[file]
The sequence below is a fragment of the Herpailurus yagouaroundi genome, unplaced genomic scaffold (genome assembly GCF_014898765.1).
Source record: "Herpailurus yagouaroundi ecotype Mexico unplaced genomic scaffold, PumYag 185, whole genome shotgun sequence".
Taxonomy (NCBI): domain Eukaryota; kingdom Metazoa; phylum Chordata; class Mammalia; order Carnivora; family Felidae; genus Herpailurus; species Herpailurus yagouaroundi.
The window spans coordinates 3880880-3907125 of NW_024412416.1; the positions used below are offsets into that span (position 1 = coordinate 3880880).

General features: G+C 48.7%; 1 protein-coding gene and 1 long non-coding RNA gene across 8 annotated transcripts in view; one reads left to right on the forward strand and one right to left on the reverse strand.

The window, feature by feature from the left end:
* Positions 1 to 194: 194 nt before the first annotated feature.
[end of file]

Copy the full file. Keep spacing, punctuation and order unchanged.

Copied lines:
The sequence below is a fragment of the Herpailurus yagouaroundi genome, unplaced genomic scaffold (genome assembly GCF_014898765.1).
Source record: "Herpailurus yagouaroundi ecotype Mexico unplaced genomic scaffold, PumYag 185, whole genome shotgun sequence".
Taxonomy (NCBI): domain Eukaryota; kingdom Metazoa; phylum Chordata; class Mammalia; order Carnivora; family Felidae; genus Herpailurus; species Herpailurus yagouaroundi.
The window spans coordinates 3880880-3907125 of NW_024412416.1; the positions used below are offsets into that span (position 1 = coordinate 3880880).

General features: G+C 48.7%; 1 protein-coding gene and 1 long non-coding RNA gene across 8 annotated transcripts in view; one reads left to right on the forward strand and one right to left on the reverse strand.

The window, feature by feature from the left end:
* Positions 1 to 194: 194 nt before the first annotated feature.